California has been facing a housing crisis for several years, with rising home prices and rents making it difficult for many individuals and families to find affordable housing. As a result, policymakers have been exploring various options to increase the housing supply, including SB9 and ADUs.
SB9, or Senate Bill 9, is a recently passed bill that allows homeowners to build two units on their property, such as a duplex or two detached homes, as long as the property is zoned for residential use and meets a certain size and other requirements. Conversely, ADUs, also known as accessory dwelling units, are diminutive residential structures that can be erected on the identical property as an established single-family abode, frequently located in the rear yard or garage.
In this article, we will explore the key differences between SB9 and ADUs, as well as the pros and cons of each option. We will also provide some considerations for homeowners and municipalities when deciding which option to choose.
SB9 vs ADU: The Key Differences
The key differences between SB9 and ADUs can be listed as follows:
- Size and Configuration: SB9 allows for larger units such as duplexes or two detached homes, while ADUs are generally limited to a maximum size of 1,200 square feet or less.
- Zoning Requirements: SB9 requires that the property is zoned for residential use, while ADUs may be allowed in other zones such as commercial or mixed-use. However, ADUs often have more specific requirements related to setbacks, height limits, and other design considerations.
- Permitting Process: SB9 requires a ministerial review process, which means that the local government must approve the project as long as it meets certain requirements. ADUs, on the other hand, require a discretionary review process, which means that the local government has more discretion in approving the project and may require additional design or environmental review.
- Setbacks, Open Space, and Parking: SB9 has specific requirements for setbacks, open space, and parking, which can vary depending on the property’s location and zoning.
- Cost: The cost of SB9 and ADUs can vary depending on the size, design, and location of the units. SB9 may be more expensive due to its larger size and more complex design, while ADUs may be less expensive due to their smaller size and simpler design.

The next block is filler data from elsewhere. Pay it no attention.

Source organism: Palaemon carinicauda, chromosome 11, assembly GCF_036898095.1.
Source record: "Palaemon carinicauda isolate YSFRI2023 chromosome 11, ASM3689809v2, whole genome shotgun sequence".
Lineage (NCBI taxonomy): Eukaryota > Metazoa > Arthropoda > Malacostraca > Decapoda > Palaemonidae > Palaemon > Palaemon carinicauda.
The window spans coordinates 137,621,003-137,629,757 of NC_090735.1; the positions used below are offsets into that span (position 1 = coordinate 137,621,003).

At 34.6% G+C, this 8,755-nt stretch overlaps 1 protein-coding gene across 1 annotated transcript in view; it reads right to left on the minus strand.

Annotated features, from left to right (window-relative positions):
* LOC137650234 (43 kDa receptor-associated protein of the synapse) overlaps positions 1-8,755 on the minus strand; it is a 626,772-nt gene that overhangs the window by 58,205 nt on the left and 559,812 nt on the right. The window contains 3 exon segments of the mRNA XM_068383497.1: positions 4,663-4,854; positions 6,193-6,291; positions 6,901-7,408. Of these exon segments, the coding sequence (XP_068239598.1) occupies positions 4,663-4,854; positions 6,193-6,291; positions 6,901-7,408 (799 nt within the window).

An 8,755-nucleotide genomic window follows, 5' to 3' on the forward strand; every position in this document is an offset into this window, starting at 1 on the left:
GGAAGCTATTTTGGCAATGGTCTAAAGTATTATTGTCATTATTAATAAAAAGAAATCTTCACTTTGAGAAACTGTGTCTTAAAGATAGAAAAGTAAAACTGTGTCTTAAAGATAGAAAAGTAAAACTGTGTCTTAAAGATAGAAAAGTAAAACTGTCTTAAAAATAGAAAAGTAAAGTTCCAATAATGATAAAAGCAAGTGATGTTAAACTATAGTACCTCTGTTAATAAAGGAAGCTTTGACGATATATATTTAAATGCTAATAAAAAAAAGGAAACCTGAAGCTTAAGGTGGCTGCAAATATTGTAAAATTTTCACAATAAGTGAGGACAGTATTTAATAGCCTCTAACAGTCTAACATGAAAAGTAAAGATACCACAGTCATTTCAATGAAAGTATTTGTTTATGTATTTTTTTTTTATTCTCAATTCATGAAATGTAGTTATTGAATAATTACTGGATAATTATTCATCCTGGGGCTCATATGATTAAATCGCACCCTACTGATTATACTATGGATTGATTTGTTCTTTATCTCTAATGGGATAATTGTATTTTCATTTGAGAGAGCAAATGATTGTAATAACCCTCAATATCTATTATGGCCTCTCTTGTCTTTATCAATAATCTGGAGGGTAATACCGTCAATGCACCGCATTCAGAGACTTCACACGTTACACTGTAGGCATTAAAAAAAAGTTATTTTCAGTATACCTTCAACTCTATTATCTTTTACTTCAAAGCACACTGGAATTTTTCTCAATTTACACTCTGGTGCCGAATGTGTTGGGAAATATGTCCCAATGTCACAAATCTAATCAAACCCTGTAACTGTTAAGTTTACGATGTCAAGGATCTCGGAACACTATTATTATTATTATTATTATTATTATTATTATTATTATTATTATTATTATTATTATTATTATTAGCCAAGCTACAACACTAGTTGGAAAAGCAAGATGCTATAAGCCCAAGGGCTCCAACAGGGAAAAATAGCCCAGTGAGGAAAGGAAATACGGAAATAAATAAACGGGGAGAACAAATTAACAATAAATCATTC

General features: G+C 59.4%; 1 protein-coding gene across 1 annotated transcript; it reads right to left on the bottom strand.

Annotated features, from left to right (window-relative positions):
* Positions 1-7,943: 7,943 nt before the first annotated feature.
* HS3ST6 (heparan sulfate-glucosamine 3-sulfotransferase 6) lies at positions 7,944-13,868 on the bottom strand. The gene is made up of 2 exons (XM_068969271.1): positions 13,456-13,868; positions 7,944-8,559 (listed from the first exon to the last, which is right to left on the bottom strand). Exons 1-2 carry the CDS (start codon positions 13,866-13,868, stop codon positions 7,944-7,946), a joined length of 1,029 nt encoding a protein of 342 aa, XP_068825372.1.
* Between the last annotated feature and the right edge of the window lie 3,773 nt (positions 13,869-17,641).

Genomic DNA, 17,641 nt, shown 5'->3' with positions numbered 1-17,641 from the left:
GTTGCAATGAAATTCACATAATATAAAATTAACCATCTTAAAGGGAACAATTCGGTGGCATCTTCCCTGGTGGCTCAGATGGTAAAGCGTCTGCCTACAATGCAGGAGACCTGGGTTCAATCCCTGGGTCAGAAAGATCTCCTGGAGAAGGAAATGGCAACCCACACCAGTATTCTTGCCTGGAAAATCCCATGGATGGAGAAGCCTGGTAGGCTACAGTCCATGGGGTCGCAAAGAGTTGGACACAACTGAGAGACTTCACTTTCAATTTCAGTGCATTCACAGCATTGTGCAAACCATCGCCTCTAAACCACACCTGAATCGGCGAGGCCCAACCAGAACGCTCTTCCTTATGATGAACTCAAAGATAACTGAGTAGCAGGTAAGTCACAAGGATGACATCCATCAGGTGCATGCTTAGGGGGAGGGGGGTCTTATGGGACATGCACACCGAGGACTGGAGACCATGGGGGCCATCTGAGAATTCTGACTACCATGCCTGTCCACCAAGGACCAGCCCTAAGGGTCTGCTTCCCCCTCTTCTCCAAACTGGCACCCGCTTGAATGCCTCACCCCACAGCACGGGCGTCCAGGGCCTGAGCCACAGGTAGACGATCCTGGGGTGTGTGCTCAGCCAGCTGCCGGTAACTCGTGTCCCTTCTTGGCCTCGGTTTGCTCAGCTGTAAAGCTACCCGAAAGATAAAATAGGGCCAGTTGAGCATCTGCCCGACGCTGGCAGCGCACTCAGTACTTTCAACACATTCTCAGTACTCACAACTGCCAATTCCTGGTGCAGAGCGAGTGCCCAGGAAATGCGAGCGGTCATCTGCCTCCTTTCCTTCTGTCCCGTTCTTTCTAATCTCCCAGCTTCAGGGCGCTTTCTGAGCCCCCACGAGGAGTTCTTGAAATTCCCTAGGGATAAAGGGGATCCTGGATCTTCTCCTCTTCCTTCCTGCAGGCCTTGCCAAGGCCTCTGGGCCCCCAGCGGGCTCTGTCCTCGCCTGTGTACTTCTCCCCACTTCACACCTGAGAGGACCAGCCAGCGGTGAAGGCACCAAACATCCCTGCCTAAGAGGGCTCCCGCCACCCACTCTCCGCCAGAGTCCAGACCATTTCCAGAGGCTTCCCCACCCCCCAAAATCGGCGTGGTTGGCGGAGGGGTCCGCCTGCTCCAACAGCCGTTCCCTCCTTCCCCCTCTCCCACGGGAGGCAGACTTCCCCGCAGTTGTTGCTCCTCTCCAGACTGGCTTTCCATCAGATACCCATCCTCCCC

SB9 Pros and Cons
SB9 has several potential benefits for homeowners and communities. Here are some potential pros of SB9:
- Increased housing supply: SB9 could potentially lead to the creation of more housing units in areas with high demand, which could help alleviate the state’s housing shortage and make housing more affordable for residents.
- Improved transportation: By encouraging development near transit hubs, SB9 could make it easier for people to use public transportation and reduce reliance on cars.
- Economic benefits: Increased development could stimulate the economy by creating jobs in construction and related industries.
- More vibrant neighborhoods: Higher density could lead to more diverse and active neighborhoods, with more shops, restaurants, and community spaces.
Here are some cons of SB9:
- Negative impact on neighborhoods: Some residents may be concerned that increased density and taller buildings could negatively impact the character of their neighborhood, such as by blocking views or changing the feel of the area.
- Increased traffic: More people living in an area could lead to increased traffic and congestion, especially if infrastructure improvements are not made to accommodate the new residents.
- Reduced parking availability: Higher-density development may require more shared parking arrangements, which could lead to reduced parking available for residents and visitors.
- Environmental concerns: Increased development could lead to more pollution and greenhouse gas emissions, especially if transportation infrastructure is not improved to accommodate the increased density.